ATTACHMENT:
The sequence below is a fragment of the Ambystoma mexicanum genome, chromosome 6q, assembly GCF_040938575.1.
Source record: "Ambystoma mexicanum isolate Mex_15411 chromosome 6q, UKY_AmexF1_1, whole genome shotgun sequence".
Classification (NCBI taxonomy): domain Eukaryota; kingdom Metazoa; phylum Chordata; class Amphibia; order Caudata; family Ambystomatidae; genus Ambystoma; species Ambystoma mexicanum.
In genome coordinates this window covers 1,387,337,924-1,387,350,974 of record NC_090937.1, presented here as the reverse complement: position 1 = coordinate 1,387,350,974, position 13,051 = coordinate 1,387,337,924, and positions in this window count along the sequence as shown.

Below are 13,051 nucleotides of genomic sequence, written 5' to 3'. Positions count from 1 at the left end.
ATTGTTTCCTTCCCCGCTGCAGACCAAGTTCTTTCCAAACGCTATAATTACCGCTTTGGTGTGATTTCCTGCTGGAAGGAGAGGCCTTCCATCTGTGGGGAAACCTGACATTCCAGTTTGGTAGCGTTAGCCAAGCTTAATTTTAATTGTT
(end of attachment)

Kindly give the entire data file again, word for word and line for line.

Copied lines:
The sequence below is a fragment of the Ambystoma mexicanum genome, chromosome 6q, assembly GCF_040938575.1.
Source record: "Ambystoma mexicanum isolate Mex_15411 chromosome 6q, UKY_AmexF1_1, whole genome shotgun sequence".
Classification (NCBI taxonomy): domain Eukaryota; kingdom Metazoa; phylum Chordata; class Amphibia; order Caudata; family Ambystomatidae; genus Ambystoma; species Ambystoma mexicanum.
In genome coordinates this window covers 1,387,337,924-1,387,350,974 of record NC_090937.1, presented here as the reverse complement: position 1 = coordinate 1,387,350,974, position 13,051 = coordinate 1,387,337,924, and positions in this window count along the sequence as shown.

Below are 13,051 nucleotides of genomic sequence, written 5' to 3'. Positions count from 1 at the left end.
ATTGTTTCCTTCCCCGCTGCAGACCAAGTTCTTTCCAAACGCTATAATTACCGCTTTGGTGTGATTTCCTGCTGGAAGGAGAGGCCTTCCATCTGTGGGGAAACCTGACATTCCAGTTTGGTAGCGTTAGCCAAGCTTAATTTTAATTGTT